Revisi Cepat PT3 Mathematics KSSM Form 1, 2 & 3 - PDF Flipbook

Revisi Cepat PT3 Mathematics KSSM Form 1, 2 & 3

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PENERBIT
ILMU
BAKTI SDN. BHD.

Contents

PENERBITFORM 1 Chapter 5 Algebraic Expressions
ILMU
BAKTI SDN. BHD.Chapter 1 Rational Numbers 1 55

1.1 Integers 2 5.1 Variables and Algebraic

1.2 Basic Arithmetic Operations Expressions 56

Involving Integers 5 5.2 Algebraic Expressions Involving

1.3 Positive and Negative Basic Arithmetic Operations 59

Fractions 9 Summative Assessment 5 62

1.4 Positive and Negative Chapter 6 Linear Equations 64

Decimals 13 6.1 Linear Equations in One

1.5 Rational Numbers 16 Variable 65

Summative Assessment 1 18 6.2 Linear Equations in Two

Chapter 2 Factors and Multiples Variables 68

21 6.3 Simultaneous Linear Equations in

2.1 Factors, Prime Factors and Two Variables 71

Highest Common Factor (HCF) 22 Summative Assessment 6 77

2.2 Multiples, Common Multiples and Chapter 7 Linear Inequalities 80

the Lowest Common 24 7.1 Inequalities 81
Multiple (LCM)
7.2 Linear Inequalities in One
Summative Assessment 2 27
Variable 82

Chapter 3 Squares, Square Summative Assessment 7 85
Roots, Cubes and
Cube Roots 29 Chapter 8 Lines and Angles 87

3.1 Squares and Square Roots 30 8.1 Lines and Angles 89
3.2 Cubes and Cube Roots 34
Summative Assessment 3 39 8.2 Angles Related to Intersecting

Lines 99

8.3 Angles Related to Parallel Lines

Chapter 4 Ratios, Rates and and Transversals 102

Proportions 41 Summative Assessment 8 106

4.1 Ratios 42 Chapter 9 Basic Polygons 110

4.2 Rates 44

4.3 Proportions 45 9.1 Polygons 111

4.4 Ratios, Rates and Proportions 46 9.2 Properties of Triangles and the

4.5 Relationship Between Ratios, Interior and Exterior Angles of

Rates and Proportions, with Triangles 112

Percentages, Fractions and 9.3 Properties of Quadrilaterals
Decimals 51
and their Interior and Exterior

Summative Assessment 4 53 Angles 115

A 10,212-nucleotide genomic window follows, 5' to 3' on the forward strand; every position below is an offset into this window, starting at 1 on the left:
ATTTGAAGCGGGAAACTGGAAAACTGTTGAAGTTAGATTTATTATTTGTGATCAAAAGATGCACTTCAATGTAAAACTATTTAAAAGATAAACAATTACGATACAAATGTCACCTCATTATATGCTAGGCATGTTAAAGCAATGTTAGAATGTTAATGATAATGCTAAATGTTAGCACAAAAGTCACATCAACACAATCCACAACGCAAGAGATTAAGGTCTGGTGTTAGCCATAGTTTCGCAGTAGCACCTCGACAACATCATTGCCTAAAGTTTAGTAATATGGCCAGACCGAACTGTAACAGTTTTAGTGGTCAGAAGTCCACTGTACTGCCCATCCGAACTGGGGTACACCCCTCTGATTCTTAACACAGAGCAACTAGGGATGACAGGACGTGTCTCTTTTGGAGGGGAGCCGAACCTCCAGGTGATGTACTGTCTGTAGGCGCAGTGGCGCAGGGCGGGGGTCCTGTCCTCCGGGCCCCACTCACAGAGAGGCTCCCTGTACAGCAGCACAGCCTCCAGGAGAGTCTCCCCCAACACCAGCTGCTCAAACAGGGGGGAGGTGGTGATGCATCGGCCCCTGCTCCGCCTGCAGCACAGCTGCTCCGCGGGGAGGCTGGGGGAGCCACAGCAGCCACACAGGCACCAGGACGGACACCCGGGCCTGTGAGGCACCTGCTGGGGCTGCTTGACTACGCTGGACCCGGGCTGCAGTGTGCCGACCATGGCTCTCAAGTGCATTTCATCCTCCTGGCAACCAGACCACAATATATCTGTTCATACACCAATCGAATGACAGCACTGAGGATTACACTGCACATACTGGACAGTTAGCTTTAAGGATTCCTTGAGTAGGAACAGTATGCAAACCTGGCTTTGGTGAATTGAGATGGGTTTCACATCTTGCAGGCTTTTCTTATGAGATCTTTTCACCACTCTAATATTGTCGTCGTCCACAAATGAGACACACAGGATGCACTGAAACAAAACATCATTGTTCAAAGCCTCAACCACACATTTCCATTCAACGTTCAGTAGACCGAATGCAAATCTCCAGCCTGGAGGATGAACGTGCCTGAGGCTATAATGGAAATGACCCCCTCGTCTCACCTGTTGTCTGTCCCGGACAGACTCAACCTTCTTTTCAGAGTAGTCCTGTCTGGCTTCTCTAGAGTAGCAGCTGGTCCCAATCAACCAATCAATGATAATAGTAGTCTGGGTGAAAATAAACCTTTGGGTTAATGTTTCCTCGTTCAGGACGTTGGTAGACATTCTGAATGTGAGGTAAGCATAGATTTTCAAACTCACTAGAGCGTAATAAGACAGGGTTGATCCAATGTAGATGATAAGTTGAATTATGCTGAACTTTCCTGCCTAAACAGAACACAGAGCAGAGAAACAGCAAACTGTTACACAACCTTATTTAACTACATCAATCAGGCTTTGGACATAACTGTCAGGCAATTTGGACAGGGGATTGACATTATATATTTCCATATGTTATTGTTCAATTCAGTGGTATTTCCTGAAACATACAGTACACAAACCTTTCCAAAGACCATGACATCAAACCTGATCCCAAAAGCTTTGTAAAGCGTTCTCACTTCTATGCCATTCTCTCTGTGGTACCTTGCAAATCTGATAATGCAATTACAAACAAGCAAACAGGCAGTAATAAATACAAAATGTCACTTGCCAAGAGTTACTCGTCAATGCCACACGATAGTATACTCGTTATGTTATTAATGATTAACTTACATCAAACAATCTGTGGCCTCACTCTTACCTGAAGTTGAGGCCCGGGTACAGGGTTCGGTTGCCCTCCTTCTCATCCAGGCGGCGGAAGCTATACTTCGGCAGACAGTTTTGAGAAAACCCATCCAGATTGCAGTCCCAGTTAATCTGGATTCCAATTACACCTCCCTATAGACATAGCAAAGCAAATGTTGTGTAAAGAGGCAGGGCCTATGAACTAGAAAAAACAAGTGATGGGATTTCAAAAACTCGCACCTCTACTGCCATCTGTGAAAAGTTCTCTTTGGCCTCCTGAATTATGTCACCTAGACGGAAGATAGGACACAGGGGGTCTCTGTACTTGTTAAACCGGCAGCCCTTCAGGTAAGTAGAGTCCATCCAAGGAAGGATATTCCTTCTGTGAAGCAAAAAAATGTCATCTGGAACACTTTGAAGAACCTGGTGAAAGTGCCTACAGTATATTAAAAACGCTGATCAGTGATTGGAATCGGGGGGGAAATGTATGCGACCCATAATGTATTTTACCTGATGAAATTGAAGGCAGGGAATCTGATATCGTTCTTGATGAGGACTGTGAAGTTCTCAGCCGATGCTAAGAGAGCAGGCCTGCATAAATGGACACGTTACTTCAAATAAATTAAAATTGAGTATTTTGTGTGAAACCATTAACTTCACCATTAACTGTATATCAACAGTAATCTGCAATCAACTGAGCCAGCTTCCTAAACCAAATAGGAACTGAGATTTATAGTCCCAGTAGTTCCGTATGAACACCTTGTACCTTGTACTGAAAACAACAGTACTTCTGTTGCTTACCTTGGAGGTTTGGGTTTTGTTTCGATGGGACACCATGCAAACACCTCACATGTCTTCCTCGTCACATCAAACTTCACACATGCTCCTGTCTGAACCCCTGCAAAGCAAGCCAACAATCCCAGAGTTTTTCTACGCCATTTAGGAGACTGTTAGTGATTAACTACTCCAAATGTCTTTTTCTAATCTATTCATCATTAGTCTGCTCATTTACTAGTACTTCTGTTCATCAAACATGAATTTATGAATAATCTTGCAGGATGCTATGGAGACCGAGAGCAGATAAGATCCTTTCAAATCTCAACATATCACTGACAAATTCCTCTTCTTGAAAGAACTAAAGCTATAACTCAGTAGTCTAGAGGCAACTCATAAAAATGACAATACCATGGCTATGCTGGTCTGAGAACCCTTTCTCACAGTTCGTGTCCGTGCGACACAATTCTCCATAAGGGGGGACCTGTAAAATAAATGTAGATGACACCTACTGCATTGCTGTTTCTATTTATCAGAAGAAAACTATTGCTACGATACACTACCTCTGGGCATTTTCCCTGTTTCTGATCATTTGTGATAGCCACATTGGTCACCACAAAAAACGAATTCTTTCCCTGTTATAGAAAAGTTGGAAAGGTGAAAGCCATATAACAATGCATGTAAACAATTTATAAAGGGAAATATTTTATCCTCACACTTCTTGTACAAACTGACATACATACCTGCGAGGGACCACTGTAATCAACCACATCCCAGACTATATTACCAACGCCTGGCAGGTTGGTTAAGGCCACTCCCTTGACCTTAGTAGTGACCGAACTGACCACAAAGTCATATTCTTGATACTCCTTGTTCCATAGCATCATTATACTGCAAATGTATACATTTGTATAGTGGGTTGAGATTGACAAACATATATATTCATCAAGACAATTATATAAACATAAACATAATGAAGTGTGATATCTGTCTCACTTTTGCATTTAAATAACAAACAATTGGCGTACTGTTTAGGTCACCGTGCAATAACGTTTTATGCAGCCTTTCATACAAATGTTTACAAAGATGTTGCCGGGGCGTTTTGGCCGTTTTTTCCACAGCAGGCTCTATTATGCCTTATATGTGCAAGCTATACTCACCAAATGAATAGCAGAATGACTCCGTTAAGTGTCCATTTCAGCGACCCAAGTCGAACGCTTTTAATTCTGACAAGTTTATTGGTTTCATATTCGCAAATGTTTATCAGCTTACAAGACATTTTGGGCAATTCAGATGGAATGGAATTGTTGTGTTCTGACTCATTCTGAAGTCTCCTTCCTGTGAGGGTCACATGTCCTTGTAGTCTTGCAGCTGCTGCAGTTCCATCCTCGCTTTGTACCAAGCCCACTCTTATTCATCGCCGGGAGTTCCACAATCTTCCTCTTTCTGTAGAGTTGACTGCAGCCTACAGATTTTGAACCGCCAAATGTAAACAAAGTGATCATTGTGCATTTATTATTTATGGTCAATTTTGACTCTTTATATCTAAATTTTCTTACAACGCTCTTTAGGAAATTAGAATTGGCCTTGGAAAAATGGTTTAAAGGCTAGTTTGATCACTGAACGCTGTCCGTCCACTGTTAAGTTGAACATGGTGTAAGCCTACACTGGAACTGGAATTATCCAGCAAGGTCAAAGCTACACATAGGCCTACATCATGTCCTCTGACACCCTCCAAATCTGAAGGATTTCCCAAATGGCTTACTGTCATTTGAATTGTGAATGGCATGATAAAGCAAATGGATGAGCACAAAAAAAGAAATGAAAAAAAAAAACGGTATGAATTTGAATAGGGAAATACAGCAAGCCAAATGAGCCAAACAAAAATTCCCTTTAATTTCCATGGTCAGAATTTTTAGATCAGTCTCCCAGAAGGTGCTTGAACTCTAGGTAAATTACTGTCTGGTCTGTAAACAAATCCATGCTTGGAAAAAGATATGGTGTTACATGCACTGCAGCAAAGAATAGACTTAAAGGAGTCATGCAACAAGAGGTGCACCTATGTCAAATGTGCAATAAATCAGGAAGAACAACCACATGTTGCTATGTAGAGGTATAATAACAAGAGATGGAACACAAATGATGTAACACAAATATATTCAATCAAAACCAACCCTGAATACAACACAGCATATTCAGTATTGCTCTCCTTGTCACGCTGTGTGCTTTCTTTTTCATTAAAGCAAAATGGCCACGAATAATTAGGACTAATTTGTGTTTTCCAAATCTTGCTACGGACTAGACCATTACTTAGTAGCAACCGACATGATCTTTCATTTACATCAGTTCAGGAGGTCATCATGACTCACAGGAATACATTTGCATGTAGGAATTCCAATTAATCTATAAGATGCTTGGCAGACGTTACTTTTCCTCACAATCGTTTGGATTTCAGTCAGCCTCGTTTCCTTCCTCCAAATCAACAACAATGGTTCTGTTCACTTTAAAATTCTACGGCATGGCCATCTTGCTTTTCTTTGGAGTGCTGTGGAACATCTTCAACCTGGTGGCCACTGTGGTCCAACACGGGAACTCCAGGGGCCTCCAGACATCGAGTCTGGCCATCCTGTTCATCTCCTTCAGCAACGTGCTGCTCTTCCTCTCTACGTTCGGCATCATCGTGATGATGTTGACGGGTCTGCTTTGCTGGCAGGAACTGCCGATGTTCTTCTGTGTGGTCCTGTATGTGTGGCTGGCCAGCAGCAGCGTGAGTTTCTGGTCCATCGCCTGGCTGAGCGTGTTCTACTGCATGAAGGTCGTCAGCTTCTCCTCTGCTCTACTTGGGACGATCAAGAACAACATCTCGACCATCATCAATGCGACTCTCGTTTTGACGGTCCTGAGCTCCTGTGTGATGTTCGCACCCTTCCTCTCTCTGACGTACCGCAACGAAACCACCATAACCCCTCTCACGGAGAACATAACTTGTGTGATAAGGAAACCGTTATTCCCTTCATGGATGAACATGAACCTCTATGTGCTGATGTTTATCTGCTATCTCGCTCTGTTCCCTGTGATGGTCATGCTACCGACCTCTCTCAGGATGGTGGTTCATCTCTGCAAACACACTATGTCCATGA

Summative Assessment 9 119

ii

Chapter 10 Perimeter and Area Chapter 3 Algebraic Formulae
122 199

10.1 Perimeter 123 3.1 Algebraic Formulae 200
10.2 Area of Triangles, Parallelograms, Summative Assessment 3 205

Kites and Trapeziums 125 Chapter 4 Polygon 207

10.3 Relationship Between Perimeter

and Area 128 4.1 Regular Polygon 208

Summative Assessment 10 132 4.2 Interior Angles and Exterior
PENERBIT
ILMU Angles of Polygons 213
BAKTI SDN. BHD.Chapter 11 Introduction of Set Summative Assessment 4 218

136

11.1 Set 137 Chapter 5 Circles 221

11.2 Venn Diagrams, Universal Sets, 5.1 Properties of Circles 222
5.2 Symmetry and Chords 225
Complement of a Set and Subsets 5.3 Circumference and Area
228
139 of a Circle 232
Summative Assessment 5
Summative Assessment 11 141

Chapter 12 Data Handling 143

12.1 Data Collection, Organisation Chapter 6 Three-Dimensional
Geometrical Shapes
and Representation Process, 234

and Interpretation of Data

Representation 144 6.1 Geometric Properties of Three-

Summative Assessment 12 159 Dimensional Shapes 235

Chapter 13 The Pythagorasʹ 6.2 Nets of Three-Dimensional

Theorem 163 Shapes 238

13.1 The Pythagorasʹ Theorem 164 6.3 Surface Area of Three-

13.2 The Converse of the Dimensional Shapes 239

Pythagorasʹ Theorem 166 6.4 Volume of Three-Dimensional

Summative Assessment 13 168 Shapes 243

Summative Assessment 6 249

FORM 2 Chapter 7 Coordinates 252

Chapter 1 Patterns and 7.1 Distance in a Cartesian
Sequences 170
Coordinate System 253

1.1 Patterns 171 7.2 Midpoint in the Cartesian
1.2 Sequences 173
1.3 Patterns and Sequences 175 Coordinate System 255
Summative Assessment 1
181 7.3 The Cartesian Coordinate System

258

Chapter 2 Factorisation and Summative Assessment 7 259
Algebraic Fractions
184 Chapter 8 Graphs of Functions
262

2.1 Expansion 185 8.1 Functions 264
8.2 Graphs of Functions 268
2.2 Factorisation 189 Summative Assessment 8 277

2.3 Algebraic Expressions and Basic

Arithmetic Operations 193

Summative Assessment 2 197

iii

Chapter 9 Speed and 281 Chapter 3 Consumer
Acceleration Mathematics: Savings
282 And Investments,
9.1 Speed 286 Credit and Debt 377
9.2 Acceleration 289
Summative Assessment 9 3.1 Savings and Investments 379

Chapter 10 Gradient of a Straight 3.2 Credit and Debt Management

Line 292 397

10.1 Gradient 293 Summative Assessment 3 406
Summative Assessment 10 299
PENERBIT Chapter 4 Scale Drawings 408
Chapter 11 IsometricILMU 302
TransformationsBAKTI SDN. BHD.4.1 Scale Drawings 409
303 Summative Assessment 4 415
11.1 Transformations 306
11.2 Translation 309 Chapter 5 Trigonometric Ratios
11.3 Reflection 313 418
11.4 Rotation
11.5 Translation, Reflection and 317 5.1 Sine, Cosine and Tangent of Acute
319
Rotation as an Isometry 322 Angles in Right-Angled Triangles
11.6 Rotational Symmetry
Summative Assessment 11 419

Summative Assessment 5 431

Chapter 6 Angles and Tangents

Chapter 12 Measures of Central of Circles 434

Tendencies 326 6.1 Angle at the Circumference and

12.1 Measures of Central Central Angle Subtended by an
Tendencies
327 Arc 436
Summative Assessment 12 339
6.2 Cyclic Quadrilaterals 440

6.3 Tangents to Circles 443

Chapter 13 Simple Probability344 6.4 Angles and Tangents of

13.1 Experimental Probability 345 Circles 448